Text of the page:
Petition launched for Afghan man facing deportation despite death threats from Taliban

Samim Bigzad's family fear he will be killed if he is sent back to Kabul on Saturday

Lizzie Dearden
Home Affairs Correspondent
Thursday 24 August 2017 17:30 BST
Samim Bigzad, 22, has been living in Kent while caring for his father
Samim Bigzad, 22, has been living in Kent while caring for his father (Supplied)

The family of a young Afghan man due to be deported from the UK within days are launching a desperate appeal to stay his removal over fears he will be killed by the Taliban.

Samim Bigzad, 22, risked his life to reach Europe after receiving death threats from Islamist militants who vowed to behead him because the construction company he worked for had contracts with the Afghan government and American firms.

He reached Britain on a lorry from Calais in November 2015 but was refused asylum and denied permission to appeal, and has now been detained ahead of his scheduled deportation on Saturday.

Mr Bigzad is due to be put on a commercial flight via Istanbul to Kabul – the city he fled in fear of his life two years ago.

“I believe he’s going to get killed,” said his cousin, Arash. “The Taliban have his details and all the information they need to find him.”

Kavel Rafferty, who has been hosting him at her home in Margate, has started a petition signed by more than 1,000 people appealing for a grace period to review Mr Bigzad’s asylum claim.

She said her lodger had no warning of the impending deportation until he went to his monthly appointment at an immigration office in London in July and was taken into custody.

Samim Bigzad, 22, has been living in Kent while caring for his father
Samim Bigzad, 22, has been living in Kent while caring for his father (Supplied)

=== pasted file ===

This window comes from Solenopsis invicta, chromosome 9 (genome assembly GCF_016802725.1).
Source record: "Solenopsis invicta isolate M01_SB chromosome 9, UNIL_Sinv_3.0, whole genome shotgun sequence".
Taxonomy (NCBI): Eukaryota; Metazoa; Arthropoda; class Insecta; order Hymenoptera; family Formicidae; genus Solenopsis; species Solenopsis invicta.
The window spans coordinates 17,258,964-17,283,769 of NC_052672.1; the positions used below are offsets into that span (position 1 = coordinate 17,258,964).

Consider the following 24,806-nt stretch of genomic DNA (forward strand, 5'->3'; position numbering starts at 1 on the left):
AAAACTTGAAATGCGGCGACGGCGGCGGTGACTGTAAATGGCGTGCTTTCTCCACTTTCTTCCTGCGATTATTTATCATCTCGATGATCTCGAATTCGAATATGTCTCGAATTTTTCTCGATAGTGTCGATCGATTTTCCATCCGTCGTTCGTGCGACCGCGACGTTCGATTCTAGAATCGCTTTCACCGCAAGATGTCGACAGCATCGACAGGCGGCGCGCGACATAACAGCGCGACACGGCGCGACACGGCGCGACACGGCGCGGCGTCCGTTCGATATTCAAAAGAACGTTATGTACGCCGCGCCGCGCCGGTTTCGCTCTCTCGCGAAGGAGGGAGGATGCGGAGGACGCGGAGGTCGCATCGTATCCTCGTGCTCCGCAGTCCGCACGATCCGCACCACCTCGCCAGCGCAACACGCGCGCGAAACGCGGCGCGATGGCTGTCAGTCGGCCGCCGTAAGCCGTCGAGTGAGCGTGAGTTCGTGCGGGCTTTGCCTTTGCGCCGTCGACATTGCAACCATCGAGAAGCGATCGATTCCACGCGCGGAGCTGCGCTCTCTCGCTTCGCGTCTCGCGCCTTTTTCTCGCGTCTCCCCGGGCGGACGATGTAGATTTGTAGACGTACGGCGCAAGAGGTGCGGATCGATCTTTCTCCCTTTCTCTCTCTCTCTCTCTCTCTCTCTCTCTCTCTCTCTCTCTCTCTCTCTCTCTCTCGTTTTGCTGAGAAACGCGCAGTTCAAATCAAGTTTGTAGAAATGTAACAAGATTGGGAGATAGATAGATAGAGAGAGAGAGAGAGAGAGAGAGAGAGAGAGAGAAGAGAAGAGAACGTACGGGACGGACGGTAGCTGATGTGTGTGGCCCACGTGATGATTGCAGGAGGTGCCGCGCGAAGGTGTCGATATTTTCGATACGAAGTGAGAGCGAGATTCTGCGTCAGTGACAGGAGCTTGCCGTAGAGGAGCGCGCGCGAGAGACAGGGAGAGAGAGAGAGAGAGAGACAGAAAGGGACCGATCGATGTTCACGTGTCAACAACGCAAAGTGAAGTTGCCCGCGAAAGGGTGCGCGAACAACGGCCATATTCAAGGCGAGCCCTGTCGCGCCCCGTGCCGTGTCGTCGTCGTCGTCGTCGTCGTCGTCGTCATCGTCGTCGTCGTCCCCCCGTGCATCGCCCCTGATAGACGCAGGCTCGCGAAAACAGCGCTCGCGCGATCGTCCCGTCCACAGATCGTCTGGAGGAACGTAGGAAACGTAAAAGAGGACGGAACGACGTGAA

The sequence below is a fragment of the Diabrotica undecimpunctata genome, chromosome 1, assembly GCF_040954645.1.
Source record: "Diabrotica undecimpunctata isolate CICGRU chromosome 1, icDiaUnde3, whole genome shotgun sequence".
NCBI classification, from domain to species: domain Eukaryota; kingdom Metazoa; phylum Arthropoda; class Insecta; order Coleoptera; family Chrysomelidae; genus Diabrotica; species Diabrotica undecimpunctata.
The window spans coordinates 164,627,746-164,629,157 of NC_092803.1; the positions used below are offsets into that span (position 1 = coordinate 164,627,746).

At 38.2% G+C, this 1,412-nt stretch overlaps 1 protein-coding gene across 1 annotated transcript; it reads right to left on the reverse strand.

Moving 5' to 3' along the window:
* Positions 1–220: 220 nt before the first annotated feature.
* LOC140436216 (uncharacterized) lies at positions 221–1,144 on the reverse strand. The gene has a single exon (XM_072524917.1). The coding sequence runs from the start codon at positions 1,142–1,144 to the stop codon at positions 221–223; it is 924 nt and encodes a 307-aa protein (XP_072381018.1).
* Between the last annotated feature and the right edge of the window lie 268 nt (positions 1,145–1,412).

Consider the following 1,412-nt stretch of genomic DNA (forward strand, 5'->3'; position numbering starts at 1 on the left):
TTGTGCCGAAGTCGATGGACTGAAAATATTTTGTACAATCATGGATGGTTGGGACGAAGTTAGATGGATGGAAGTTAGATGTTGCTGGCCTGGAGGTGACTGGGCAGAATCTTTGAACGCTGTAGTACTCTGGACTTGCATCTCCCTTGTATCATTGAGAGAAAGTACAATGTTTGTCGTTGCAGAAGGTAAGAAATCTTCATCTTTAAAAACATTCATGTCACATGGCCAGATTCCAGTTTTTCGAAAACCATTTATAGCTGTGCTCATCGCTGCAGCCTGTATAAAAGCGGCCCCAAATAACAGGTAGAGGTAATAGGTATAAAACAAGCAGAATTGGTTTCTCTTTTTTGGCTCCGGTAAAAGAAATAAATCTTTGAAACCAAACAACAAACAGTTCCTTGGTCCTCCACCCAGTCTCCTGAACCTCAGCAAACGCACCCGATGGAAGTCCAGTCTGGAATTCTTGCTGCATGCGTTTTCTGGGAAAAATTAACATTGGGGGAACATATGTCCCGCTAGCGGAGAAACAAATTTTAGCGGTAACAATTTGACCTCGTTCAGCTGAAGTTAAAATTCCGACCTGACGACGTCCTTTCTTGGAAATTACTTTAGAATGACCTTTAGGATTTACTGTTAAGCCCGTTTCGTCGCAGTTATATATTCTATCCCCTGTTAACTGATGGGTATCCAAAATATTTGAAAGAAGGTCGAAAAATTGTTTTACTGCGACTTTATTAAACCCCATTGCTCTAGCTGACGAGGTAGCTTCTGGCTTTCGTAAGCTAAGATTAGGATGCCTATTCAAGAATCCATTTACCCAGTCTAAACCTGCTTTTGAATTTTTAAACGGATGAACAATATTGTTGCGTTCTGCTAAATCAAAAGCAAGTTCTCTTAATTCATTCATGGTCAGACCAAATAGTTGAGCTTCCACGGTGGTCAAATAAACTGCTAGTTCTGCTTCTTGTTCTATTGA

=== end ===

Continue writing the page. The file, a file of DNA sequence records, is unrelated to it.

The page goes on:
“His father and cousin are British citizens – I can’t see why there’s a problem with him staying,” she told The Independent.

“The Home Office won’t accept anything Samim or his solicitor says… he is refusing to eat or drink, I’m very worried about him.”

Ms Rafferty, who works as an illustrator, offered her spare room to the Refugees at Home charity after watching the crisis unfold in Calais and was asked to house Mr Bigzad.

“He just seemed a bit lost, like a lovely young man,” the 45-year-old said.

“He is a genuinely nice lad who needed some help – he came for a week and then he just ended up staying.

“I think he’s probably been quite down but he’s not the sort of person to complain, he’s just thankful for anything.”

Mr Bigzad has been studying English while being the primary carer for his father, a British citizen and former Afghan national who suffers from mental illness after being imprisoned and tortured by the Taliban almost two decades ago.

Suspected Taliban militants patrol after they reportedly took control of Ghazni's Waghaz district, in Afghanistan
Suspected Taliban militants patrol after they reportedly took control of Ghazni's Waghaz district, in Afghanistan (EPA)

His cousin Arash, a British citizen who also lives in Margate, said Mr Bigzad became a target for the insurgents when the construction company he worked from accepted contracts with authorities.

Arash, who did not want his full name to be published, said his cousin received a phone call from men claiming they represented the Taliban with a death threat because the company was “working with American troops”.

Mr Bigzad kept working for several weeks until he received a second phone call from the same group, who vowed to behead him.

“They said ‘we know where you live, where you work and when we see you we’ll chop your head off’,” Arash said.

“Once the Taliban know who you are they’re very clever people and they will assassinate you, they will kill you.”